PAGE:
A previous study of 702 patients at a HIV and tuberculosis treatment clinic in Lilongwe found a low (1.4%) prevalence of drug-resistant tuberculosis, with only 10 cases of culture-confirmed isoniazid resistance, and one case (0.1%) each for rifampicin resistance and MDR- tuberculosis.20 Our results also confirmed the lack of drug-resistant tuberculosis among participants in this study and thus we are unable to report on the tuberculosis CX-test’s ability to identify drug-resistant M. tuberculosis. Of a subset of positive samples (10%) sent for the GeneXpert MTB/RIF® testing, the tuberculosis CX-test was in agreement with the GeneXpert MTB/RIF®, in that the samples were susceptible to rifampicin. None of the participants who stated that they had taken first-line anti-tuberculosis drugs for susceptible tuberculosis had failed therapy, further suggesting the absence of clinically-significant drug-resistant tuberculosis.

Although there are several commercially-available molecular tuberculosis diagnostic tests on the market,21 including the GeneXpert MTB/RIF®, which has exceptional sensitivity, specificity, and minimal time to results, GeneXpert tests are currently cost prohibitive in many low-income countries, and especially in countries with a high tuberculosis burden. As a result, the long-term implementation of such diagnostic tests requires ongoing financial support from governments or nongovernmental organisations such as the WHO, the United States Agency for International Development, and the World Bank, among others.


Of the 96 valid tests carried out in this study, three (3%) showed late growth in the rifampicin quadrant several days after growth was detected in the detection quadrant; results from the GeneXpert MTB/RIF® test indicated that the three samples were all drug susceptible. There are several possible explanations for the late growth in the tuberculosis CX-test in the drug-containing quadrants days after growth was observed in the detection quadrant. This may be as a result of either a spontaneous mutation allowing bacteria to grow in the drug-containing quadrant, or could be due to breakdown of drugs after a certain period of time. Alternatively, the drug concentration in the quadrants with late growth could be suboptimal (thereby giving a bacteriostatic effect instead of a bactericidal effect), or samples could contain bacteria that are heteroresistant. Indeed, tuberculosis patients may harbour both drug susceptible and -resistant M. tuberculosis strains. Although these are minor possibilities, these point out the importance of reading drug resistance results on the same day that the growth is observed in the detection quadrant (drug susceptible) of the tuberculosis CX-test. In the case that growth is observed in the drug-containing quadrants within seven days after being observed in the detection quadrant, the late growth will need to be further confirmed by GeneXpert MTB/RIF® testing or other molecular techniques to rule out heteroresistance or a false negative result.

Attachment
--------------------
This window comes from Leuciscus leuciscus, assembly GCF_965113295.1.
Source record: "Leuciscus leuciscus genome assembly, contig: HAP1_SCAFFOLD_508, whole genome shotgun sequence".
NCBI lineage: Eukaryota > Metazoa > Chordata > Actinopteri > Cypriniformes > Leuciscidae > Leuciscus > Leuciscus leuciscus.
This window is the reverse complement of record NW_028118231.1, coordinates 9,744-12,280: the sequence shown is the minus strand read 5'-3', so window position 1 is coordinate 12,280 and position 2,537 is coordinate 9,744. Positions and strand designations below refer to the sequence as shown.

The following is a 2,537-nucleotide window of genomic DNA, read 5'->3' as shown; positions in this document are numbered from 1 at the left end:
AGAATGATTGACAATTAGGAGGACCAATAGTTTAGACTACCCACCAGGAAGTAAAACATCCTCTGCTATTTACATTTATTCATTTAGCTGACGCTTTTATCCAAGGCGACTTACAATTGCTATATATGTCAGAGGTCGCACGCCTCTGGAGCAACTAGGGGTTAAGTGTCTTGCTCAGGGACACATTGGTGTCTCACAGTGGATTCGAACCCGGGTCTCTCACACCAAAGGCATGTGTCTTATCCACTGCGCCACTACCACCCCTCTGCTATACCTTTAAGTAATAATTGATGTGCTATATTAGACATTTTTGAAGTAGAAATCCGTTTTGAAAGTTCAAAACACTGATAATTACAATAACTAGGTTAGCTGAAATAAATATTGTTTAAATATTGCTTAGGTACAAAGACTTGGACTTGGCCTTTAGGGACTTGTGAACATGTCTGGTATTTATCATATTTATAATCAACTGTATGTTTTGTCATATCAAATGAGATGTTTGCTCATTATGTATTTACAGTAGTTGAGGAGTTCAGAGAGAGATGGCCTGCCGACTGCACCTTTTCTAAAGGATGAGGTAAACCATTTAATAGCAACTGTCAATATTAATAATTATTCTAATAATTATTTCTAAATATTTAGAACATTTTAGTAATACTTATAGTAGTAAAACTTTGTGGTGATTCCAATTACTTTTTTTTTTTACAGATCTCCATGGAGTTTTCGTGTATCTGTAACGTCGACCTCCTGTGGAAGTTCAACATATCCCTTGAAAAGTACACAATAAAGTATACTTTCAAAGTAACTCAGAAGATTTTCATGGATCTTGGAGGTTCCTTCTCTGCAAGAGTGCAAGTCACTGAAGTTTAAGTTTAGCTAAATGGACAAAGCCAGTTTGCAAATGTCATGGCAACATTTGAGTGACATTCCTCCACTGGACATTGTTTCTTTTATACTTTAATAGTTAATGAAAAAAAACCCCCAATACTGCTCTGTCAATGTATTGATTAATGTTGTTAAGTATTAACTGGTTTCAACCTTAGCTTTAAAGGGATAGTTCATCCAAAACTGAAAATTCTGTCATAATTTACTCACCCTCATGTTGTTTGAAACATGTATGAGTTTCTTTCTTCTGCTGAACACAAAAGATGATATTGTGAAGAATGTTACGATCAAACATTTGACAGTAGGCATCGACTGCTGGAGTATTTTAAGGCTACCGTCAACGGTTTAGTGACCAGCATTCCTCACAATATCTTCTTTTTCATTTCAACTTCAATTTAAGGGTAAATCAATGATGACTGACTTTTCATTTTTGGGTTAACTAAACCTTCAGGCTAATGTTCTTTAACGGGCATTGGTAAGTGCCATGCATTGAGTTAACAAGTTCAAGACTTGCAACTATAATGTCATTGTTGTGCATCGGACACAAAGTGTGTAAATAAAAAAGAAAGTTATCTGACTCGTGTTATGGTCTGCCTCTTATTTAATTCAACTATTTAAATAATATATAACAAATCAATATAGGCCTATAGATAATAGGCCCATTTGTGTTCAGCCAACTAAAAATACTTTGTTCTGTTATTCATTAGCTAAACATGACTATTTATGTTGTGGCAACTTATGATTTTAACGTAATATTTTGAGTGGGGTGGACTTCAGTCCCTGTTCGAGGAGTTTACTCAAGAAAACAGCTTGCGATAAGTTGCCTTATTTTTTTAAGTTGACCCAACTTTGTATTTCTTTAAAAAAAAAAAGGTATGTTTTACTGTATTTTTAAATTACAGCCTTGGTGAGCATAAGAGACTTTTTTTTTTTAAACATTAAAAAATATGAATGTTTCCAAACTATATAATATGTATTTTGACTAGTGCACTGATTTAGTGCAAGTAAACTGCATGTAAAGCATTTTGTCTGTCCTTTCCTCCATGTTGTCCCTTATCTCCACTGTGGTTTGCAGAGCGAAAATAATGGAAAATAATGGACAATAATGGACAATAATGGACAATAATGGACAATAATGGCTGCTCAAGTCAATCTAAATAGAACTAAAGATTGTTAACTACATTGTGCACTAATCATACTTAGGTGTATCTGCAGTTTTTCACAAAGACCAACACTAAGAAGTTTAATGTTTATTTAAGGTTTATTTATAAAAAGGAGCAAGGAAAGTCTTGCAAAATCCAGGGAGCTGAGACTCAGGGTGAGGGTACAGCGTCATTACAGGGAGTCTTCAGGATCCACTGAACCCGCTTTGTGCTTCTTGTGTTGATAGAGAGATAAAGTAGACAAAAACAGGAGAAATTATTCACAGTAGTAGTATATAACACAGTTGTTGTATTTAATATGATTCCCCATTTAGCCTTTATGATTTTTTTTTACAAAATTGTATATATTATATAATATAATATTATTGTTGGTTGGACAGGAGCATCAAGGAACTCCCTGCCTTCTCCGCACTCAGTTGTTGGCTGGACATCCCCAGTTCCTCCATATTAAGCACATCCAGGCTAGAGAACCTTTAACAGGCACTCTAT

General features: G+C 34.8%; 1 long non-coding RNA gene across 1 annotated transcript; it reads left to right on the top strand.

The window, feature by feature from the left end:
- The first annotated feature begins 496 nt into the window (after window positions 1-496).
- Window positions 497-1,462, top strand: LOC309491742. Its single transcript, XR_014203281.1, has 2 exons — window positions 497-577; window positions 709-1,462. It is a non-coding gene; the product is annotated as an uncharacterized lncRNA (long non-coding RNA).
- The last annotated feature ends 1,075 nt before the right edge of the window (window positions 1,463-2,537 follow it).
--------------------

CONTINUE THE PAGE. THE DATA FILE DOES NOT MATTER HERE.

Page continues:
Other limitations include the small sample size and that the same personnel tabulated both the AFB smear and tuberculosis CX-test. Findings presented herein showed good correlation to AFB smear results; however, AFB microscopy (the only method used in the clinic where this study was performed) has been shown to have poor sensitivity or specificity when compared to either GeneXpert MTB/RIF® or liquid culture (Mycobacteria Growth Indicator Tube [MGIT]) tests. Importantly, the time to detection of a positive tuberculosis CX-test was between 7 and 14 days, which is at least comparable to the time to detection for positive MGIT results for M. tuberculosis cultures. Finally, a correlation of smear grades to time to detection of the tuberculosis CX-test would also be useful in providing further comparators of performance.